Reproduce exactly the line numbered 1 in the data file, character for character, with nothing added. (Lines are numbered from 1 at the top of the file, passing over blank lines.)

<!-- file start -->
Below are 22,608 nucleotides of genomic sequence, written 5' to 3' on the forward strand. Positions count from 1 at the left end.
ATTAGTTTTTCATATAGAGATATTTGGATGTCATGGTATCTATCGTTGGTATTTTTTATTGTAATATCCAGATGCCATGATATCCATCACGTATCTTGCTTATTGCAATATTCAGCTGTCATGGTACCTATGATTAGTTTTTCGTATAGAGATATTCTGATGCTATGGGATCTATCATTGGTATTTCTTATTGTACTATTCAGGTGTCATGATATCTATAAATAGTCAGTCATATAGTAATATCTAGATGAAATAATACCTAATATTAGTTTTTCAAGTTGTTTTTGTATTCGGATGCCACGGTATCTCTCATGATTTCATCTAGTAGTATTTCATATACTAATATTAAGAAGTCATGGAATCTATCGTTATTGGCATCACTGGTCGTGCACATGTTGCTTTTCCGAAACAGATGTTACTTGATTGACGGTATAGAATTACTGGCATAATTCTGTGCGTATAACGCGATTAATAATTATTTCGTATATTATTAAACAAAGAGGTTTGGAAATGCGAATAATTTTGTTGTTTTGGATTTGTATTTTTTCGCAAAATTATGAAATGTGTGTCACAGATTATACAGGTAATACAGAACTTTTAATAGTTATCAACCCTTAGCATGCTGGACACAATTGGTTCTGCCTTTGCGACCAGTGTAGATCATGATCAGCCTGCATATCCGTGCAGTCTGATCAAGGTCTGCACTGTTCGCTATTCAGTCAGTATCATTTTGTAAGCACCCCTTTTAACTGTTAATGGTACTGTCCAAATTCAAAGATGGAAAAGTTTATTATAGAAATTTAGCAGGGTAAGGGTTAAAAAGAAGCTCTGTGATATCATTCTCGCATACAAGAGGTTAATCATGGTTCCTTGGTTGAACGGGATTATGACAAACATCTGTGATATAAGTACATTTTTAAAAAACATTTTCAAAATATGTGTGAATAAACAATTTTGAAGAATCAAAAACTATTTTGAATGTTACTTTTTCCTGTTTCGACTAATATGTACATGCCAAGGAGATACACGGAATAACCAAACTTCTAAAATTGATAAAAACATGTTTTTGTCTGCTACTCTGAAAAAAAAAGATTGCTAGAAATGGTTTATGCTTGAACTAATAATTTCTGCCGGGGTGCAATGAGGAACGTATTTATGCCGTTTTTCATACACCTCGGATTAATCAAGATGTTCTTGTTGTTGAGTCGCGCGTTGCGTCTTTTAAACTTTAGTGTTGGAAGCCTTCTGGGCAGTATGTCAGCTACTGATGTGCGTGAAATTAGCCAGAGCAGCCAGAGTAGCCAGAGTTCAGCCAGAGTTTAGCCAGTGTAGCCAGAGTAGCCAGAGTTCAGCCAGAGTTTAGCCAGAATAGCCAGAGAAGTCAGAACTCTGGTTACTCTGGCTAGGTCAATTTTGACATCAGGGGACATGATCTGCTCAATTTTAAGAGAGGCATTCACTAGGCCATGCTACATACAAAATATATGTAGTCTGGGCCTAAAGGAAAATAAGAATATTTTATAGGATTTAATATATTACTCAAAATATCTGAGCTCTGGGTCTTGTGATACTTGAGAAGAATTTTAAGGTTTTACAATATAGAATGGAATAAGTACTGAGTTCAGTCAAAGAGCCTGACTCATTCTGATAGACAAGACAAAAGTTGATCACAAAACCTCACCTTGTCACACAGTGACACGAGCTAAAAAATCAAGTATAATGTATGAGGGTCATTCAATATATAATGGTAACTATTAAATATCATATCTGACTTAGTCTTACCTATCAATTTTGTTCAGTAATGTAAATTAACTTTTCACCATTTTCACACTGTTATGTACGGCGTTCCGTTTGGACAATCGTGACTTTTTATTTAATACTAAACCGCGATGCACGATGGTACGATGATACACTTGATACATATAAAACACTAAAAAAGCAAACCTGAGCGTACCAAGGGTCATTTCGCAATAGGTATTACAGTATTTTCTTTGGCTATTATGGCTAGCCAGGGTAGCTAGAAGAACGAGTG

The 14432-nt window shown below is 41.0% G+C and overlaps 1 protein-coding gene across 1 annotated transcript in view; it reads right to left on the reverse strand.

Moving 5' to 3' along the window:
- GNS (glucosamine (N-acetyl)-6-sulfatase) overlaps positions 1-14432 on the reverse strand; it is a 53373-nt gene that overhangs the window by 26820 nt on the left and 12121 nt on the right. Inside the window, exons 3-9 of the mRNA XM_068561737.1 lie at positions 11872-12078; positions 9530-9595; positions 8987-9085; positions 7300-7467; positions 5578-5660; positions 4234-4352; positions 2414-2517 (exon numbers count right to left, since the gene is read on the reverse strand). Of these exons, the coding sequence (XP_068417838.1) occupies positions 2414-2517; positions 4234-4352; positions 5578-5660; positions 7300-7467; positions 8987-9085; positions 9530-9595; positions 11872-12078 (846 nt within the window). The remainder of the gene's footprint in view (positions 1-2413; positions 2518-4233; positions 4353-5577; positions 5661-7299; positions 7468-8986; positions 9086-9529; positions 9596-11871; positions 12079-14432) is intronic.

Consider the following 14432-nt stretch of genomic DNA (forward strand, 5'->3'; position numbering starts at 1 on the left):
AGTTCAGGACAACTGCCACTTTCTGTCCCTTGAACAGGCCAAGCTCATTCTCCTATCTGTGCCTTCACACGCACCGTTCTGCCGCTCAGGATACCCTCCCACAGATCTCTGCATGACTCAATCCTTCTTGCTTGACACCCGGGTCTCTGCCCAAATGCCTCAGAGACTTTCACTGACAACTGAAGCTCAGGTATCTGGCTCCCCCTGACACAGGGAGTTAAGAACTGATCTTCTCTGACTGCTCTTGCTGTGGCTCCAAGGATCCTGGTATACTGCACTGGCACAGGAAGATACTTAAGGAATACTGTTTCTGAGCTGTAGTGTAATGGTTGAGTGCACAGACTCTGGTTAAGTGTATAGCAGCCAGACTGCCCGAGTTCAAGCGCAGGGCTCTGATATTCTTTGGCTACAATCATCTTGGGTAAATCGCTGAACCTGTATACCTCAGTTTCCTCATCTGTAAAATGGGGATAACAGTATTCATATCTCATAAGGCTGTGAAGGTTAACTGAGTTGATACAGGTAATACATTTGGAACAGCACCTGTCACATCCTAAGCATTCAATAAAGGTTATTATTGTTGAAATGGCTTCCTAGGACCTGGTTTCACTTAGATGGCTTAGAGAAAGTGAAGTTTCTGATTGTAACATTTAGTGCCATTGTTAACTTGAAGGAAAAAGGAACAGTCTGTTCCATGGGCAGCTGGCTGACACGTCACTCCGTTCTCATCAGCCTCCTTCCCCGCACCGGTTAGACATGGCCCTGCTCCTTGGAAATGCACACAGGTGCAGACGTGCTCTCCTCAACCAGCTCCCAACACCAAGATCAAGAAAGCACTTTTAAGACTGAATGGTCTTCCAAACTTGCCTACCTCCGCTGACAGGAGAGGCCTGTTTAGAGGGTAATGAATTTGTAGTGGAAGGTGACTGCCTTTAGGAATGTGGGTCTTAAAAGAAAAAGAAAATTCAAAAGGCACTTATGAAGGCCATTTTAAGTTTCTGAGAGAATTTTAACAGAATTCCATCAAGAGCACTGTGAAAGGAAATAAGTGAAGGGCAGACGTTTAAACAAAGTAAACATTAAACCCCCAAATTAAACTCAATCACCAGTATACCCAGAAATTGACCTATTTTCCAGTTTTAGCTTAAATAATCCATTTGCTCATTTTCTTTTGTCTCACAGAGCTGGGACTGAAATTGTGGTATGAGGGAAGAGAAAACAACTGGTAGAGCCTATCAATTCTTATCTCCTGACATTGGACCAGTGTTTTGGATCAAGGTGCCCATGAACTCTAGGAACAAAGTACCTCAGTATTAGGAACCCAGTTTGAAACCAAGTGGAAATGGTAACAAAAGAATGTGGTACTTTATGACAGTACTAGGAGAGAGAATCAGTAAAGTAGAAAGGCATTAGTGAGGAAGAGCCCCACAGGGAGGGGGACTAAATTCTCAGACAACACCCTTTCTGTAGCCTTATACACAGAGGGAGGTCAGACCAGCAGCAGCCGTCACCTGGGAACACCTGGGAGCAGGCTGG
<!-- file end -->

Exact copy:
Below are 22,608 nucleotides of genomic sequence, written 5' to 3' on the forward strand. Positions count from 1 at the left end.